How Many Plastic Bags are Used Each Year in the U.S.?
Let’s Break Down The Plastic Bag Use Numbers in the U.S.
It seems like disposable plastic bags are everywhere. Even with the growth of the bag ban movement, there are still single-use bags balled up under people’s kitchen sinks, stuck in shrubs and trees and floating in rivers, lakes and oceans. The amount of plastic bags unleashed each year, and the impact of this plastic, is staggering.
The Prevalence of Plastic
On average, an American family takes home 1,500 plastic bags each year. That is a lot of plastic. Most of these bags come from grocery, convenience and other retail stores. Plastic bags are in fact recyclable; however, less than 5 percent of disposable plastic bags are recycled in the U.S.
This low number is likely to be a result of a lack of education and outreach around the recyclability, in addition to the difficulty of recycling thin plastic bags. Not all recycling organizations accept plastic bags, so it is not always easy for consumers to know where to bring their bags. Many large grocery stores collect plastic bags for recycling, but most curbside recycling programs do not accept plastic bags.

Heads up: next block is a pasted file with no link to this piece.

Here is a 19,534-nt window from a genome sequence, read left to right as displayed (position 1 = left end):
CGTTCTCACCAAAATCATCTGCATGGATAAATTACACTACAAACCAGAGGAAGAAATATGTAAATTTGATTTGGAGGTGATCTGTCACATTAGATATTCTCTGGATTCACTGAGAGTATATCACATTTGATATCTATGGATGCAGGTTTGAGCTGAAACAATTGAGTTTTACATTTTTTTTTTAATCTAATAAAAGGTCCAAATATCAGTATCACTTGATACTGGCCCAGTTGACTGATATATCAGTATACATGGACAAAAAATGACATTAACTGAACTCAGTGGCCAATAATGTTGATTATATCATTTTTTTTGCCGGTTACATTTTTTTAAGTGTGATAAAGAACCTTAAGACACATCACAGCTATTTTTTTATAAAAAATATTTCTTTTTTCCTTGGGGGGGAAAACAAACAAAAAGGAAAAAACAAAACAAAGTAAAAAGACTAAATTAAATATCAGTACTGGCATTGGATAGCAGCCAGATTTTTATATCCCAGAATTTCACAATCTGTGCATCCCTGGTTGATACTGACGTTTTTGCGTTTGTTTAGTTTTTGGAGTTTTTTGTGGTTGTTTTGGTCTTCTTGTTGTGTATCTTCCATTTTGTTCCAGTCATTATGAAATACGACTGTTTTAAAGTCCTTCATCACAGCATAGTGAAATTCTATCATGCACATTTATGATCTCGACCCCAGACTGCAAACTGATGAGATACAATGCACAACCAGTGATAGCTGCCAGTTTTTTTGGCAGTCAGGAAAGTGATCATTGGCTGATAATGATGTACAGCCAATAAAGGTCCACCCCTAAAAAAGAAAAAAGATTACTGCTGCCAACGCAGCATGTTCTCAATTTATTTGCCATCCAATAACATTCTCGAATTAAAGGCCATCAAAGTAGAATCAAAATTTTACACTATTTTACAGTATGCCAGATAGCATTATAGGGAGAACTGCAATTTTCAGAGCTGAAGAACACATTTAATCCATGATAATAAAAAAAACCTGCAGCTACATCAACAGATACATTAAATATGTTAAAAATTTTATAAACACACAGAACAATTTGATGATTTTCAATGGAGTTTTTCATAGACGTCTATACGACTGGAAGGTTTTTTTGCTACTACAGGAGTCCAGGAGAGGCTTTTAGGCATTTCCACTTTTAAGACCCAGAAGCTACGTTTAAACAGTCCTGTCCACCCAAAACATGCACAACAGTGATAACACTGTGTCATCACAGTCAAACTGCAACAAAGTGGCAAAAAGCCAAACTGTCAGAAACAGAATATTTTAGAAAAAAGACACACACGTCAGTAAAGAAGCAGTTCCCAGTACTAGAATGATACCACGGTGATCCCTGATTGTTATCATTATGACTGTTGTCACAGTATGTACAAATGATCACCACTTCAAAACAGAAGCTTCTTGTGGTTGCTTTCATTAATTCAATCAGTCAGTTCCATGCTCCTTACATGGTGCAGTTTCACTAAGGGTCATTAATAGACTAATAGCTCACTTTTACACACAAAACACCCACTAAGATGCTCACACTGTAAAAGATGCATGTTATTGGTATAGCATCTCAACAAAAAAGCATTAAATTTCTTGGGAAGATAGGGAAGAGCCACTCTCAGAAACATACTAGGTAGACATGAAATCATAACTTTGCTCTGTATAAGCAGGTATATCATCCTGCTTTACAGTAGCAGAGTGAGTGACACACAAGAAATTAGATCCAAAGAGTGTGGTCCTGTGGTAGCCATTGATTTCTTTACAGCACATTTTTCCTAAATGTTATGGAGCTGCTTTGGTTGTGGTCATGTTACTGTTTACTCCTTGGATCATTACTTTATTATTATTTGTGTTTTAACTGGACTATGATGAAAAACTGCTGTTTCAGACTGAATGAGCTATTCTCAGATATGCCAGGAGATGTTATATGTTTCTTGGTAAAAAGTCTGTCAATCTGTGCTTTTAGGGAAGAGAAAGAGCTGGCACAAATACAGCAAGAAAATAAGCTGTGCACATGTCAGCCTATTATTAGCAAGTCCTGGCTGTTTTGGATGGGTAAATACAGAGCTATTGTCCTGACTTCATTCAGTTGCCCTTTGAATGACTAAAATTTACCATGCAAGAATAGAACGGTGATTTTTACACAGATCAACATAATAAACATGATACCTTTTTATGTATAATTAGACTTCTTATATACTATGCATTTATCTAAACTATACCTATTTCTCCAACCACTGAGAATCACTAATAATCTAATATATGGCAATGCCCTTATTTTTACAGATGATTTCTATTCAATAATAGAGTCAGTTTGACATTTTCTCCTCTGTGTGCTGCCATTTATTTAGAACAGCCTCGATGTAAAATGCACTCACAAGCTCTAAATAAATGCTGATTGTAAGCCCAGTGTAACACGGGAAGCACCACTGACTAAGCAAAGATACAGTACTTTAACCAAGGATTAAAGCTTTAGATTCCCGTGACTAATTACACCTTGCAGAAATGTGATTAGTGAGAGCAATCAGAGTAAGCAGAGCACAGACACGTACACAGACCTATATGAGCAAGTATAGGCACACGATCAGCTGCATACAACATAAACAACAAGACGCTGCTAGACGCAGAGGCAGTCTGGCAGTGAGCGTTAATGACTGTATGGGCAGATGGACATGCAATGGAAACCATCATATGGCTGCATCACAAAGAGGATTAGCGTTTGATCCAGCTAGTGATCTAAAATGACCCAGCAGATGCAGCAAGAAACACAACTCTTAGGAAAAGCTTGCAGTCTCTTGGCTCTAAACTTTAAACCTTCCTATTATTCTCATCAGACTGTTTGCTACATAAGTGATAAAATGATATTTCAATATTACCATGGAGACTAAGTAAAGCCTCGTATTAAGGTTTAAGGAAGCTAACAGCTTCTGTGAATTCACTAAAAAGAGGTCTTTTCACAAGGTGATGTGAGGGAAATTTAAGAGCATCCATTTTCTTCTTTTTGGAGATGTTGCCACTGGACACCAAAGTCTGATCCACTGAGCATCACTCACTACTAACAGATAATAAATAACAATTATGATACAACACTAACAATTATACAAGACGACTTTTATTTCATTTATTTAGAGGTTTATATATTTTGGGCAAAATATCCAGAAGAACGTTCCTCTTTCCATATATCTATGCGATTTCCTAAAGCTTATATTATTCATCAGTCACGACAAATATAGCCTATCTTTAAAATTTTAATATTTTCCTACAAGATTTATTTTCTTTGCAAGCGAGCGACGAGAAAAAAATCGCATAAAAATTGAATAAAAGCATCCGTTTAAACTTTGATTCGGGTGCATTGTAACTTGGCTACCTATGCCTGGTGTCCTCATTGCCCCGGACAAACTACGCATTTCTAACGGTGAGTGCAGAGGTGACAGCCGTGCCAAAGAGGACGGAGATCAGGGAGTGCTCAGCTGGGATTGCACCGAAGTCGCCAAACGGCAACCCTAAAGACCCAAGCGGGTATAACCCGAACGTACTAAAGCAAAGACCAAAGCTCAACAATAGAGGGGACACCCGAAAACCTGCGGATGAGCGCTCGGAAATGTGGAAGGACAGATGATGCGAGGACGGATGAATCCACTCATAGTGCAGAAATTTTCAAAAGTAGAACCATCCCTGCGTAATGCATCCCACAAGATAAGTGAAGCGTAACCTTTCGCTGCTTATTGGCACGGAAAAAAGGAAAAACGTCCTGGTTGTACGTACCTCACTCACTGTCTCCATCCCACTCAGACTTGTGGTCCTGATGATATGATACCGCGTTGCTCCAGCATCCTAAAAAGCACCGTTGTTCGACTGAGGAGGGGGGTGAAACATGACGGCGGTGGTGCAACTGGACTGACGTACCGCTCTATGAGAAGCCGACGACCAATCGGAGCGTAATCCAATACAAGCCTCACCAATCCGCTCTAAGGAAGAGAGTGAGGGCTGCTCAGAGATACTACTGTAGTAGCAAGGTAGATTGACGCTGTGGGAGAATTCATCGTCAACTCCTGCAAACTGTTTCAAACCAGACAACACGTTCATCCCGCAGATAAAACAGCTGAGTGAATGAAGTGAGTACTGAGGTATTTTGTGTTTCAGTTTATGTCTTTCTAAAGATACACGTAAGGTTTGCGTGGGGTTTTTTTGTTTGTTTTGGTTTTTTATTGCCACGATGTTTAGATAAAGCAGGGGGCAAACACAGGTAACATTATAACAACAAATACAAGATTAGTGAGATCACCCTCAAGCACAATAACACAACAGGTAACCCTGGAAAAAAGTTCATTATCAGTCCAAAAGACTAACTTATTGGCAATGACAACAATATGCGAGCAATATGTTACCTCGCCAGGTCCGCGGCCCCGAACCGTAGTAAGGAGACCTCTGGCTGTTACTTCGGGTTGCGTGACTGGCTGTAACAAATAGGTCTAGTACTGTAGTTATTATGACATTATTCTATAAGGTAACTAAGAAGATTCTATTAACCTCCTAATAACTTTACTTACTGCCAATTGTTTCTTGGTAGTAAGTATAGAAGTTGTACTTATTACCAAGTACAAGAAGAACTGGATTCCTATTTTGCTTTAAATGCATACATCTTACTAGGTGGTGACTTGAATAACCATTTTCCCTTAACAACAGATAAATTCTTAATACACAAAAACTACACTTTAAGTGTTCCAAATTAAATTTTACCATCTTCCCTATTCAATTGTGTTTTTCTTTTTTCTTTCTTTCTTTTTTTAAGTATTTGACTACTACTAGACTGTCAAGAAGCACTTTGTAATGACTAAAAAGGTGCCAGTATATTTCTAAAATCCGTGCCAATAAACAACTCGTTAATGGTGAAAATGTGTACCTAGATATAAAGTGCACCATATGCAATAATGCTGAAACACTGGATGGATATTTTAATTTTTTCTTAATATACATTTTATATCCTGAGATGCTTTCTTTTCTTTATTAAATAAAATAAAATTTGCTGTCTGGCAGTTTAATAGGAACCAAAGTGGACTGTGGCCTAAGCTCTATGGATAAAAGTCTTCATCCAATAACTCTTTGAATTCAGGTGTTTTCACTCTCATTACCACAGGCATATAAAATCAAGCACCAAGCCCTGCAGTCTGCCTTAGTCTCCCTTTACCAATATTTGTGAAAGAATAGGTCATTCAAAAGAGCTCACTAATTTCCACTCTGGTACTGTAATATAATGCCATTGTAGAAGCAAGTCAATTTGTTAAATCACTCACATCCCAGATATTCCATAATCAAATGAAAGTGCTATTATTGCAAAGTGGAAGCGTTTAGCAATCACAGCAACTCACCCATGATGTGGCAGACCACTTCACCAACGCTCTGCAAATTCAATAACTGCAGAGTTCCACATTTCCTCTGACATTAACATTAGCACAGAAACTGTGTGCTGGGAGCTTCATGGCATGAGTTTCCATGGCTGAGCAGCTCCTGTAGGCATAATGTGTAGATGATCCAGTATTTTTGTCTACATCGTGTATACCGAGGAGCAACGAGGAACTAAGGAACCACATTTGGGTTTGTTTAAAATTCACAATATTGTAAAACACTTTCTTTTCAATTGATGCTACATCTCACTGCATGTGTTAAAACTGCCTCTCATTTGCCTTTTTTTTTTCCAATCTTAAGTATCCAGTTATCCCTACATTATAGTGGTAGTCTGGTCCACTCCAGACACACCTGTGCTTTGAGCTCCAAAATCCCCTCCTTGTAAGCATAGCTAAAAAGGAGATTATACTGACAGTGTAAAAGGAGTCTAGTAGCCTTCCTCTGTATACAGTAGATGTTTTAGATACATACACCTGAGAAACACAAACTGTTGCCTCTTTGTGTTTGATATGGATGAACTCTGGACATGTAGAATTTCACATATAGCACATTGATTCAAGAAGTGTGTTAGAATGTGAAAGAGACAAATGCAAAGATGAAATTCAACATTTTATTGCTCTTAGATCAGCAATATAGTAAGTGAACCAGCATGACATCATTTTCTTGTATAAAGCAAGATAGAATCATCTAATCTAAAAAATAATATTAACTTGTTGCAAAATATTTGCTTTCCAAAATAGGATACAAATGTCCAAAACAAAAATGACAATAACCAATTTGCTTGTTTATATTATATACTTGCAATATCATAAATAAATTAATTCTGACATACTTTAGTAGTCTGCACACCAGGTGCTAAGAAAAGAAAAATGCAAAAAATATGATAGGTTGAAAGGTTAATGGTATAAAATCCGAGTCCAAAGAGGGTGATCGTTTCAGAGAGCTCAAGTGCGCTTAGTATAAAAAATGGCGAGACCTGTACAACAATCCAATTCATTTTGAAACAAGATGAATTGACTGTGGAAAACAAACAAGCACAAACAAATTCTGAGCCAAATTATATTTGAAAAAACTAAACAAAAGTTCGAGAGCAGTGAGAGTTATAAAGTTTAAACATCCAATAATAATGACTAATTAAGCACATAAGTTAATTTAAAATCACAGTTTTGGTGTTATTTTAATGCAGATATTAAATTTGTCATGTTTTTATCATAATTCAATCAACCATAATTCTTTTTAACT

What Happens to Plastic Bags After You Get Them Home?
The vast majority of plastic bags end up tossed in the trash with Americans throwing away about 1 billion single-use plastic bags each year. This is a problem because when plastic bags are thrown away, they are susceptible to being picked up by the wind, due to the lightweight construction, and carried off where they will be set down in trees, plants, neighborhoods or waterways and become litter.
When plastic bags make the transition to litter they pose a major health risk to animals that can either mistake the bags as food and ingest them, or become tangled and stuck in the bags and are left unable to fend for themselves. If plastic bags make the trip to the landfill they still represent a problem, because they do not safely breakdown. Over time the plastic will break apart into smaller and smaller pieces of plastic and eventually these tiny pieces will leach chemicals into the soil.
All of these numbers add up to a lot of plastic, and most of it is not handled in an environmentally responsible manner. It is mostly likely that disposable plastic bags will end up as litter or in a landfill and neither of these options is ideal. Recycling of single-use plastic bags could offer a viable solution, but such an embarrassingly low percentage of plastic bags are actually recycled.
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